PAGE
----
“Procedures are methods or processes for getting things done
in the classroom. Rules are used to set limits.”
Harry and Rosemary Wong, The First Days of Schoool
Looking for an area to focus on in your final hours of preparation for the new school year? Well, one area you shouldn’t focus on is disciplinary rules, which are generally unnecessary and unproductive, as I’ve explained in previous posts. But before you revisit those posts, check out Marvin Marshall’s recent article on teachers.net, 5 Classroom Tips for a New School Year, where he offers these tips:
Teach procedures, rather than rely on rules. Communicate in positive terms. Rather than aiming at obedience, promote responsibility. Encourage reflection Elicit a consequence or a procedure to redirect impulses that will help each student become more responsible
Read Marshall’s full article for more on these suggestions (all of which I agree with). And here are past posts of mine where, like Marshall, I make the case against disciplinary rules and for classroom procedures:
As a Rule, Forget About Rules New Year's Resolution: Classroom Procedures, Not Rules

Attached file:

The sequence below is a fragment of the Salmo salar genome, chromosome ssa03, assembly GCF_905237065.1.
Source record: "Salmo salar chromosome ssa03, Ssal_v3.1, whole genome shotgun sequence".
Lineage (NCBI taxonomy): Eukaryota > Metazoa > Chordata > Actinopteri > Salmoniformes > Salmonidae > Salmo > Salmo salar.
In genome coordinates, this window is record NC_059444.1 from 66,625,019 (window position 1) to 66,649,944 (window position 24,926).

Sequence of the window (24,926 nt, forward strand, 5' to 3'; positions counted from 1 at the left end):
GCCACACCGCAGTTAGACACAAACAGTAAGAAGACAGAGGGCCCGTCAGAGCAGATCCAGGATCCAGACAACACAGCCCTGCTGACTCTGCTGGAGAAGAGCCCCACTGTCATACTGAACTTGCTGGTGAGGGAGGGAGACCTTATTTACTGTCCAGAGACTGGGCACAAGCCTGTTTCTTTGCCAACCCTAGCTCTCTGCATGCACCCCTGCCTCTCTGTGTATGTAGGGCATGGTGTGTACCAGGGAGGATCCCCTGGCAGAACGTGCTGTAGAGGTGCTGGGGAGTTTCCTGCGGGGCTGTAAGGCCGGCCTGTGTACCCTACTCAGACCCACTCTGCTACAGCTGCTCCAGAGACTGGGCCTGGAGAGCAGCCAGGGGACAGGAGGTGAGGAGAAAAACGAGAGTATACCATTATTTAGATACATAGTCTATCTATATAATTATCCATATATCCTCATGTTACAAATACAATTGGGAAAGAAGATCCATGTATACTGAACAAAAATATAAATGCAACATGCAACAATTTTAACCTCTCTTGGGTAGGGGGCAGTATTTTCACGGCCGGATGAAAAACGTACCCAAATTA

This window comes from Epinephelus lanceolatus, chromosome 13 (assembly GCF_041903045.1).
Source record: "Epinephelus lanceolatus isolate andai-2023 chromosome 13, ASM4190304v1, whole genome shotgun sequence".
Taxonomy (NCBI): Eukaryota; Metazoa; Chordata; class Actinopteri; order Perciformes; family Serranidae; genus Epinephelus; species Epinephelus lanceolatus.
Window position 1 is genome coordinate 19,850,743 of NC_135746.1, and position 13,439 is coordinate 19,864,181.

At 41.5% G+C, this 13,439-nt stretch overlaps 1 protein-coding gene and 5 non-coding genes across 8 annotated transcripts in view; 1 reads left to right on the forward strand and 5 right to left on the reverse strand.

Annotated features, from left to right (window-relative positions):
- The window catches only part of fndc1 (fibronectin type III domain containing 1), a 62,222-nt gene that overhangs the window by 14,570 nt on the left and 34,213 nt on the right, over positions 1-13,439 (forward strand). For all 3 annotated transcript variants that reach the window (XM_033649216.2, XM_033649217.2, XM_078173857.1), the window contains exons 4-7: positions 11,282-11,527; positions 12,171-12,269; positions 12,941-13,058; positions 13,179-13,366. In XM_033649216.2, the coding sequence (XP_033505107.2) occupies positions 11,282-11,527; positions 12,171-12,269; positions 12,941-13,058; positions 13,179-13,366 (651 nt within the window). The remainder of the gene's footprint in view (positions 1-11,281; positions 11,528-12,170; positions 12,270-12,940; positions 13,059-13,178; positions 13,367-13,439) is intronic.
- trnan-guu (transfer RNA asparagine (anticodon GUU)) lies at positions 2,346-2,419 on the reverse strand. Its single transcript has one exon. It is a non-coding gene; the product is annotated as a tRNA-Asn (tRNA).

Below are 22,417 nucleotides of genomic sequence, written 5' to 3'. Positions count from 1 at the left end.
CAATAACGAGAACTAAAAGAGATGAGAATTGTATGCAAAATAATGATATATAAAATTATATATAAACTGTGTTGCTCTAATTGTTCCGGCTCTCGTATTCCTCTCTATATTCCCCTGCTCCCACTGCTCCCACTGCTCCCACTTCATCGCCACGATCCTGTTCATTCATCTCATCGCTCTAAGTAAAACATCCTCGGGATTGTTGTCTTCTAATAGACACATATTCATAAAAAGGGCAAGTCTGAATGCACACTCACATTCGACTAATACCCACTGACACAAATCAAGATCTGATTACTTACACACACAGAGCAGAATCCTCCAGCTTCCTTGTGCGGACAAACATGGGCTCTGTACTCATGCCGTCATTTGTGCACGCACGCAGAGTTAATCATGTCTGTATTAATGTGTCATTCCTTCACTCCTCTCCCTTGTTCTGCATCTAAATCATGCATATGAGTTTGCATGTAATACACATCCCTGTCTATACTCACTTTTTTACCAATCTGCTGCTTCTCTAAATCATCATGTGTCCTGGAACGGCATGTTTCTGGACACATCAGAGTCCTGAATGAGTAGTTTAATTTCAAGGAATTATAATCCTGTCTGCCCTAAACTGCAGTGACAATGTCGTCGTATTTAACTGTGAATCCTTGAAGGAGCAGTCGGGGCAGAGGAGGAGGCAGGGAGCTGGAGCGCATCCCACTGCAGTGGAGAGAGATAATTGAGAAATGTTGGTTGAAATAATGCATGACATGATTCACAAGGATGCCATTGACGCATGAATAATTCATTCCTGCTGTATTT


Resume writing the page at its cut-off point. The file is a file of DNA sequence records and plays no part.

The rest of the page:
There’s a difference between trying to control students and establishing control of your classroom. Rules are about compliance. Procedures are about coherence. Students need structure in order to learn to their potential. But they also need flexibility and freedom within that structure in order to learn to their potential. Procedures provide the structure students need to be successful self-directed learners.
Does this mean there’s no place for rules? Not necessarily. But even when rules can be constructive, they may still be destructive unless we communicate them effectively with students. See my post, Classroom Rules Rules, for tips on how to do this.
Best wishes for a successful school year!
Image by Herminutomo, provided by Dreamstime license
Join my mailing list for announcements about webinars and the work I do to improve teaching and learning.
The opinions expressed in Coach G’s Teaching Tips are strictly those of the author(s) and do not reflect the opinions or endorsement of Editorial Projects in Education, or any of its publications.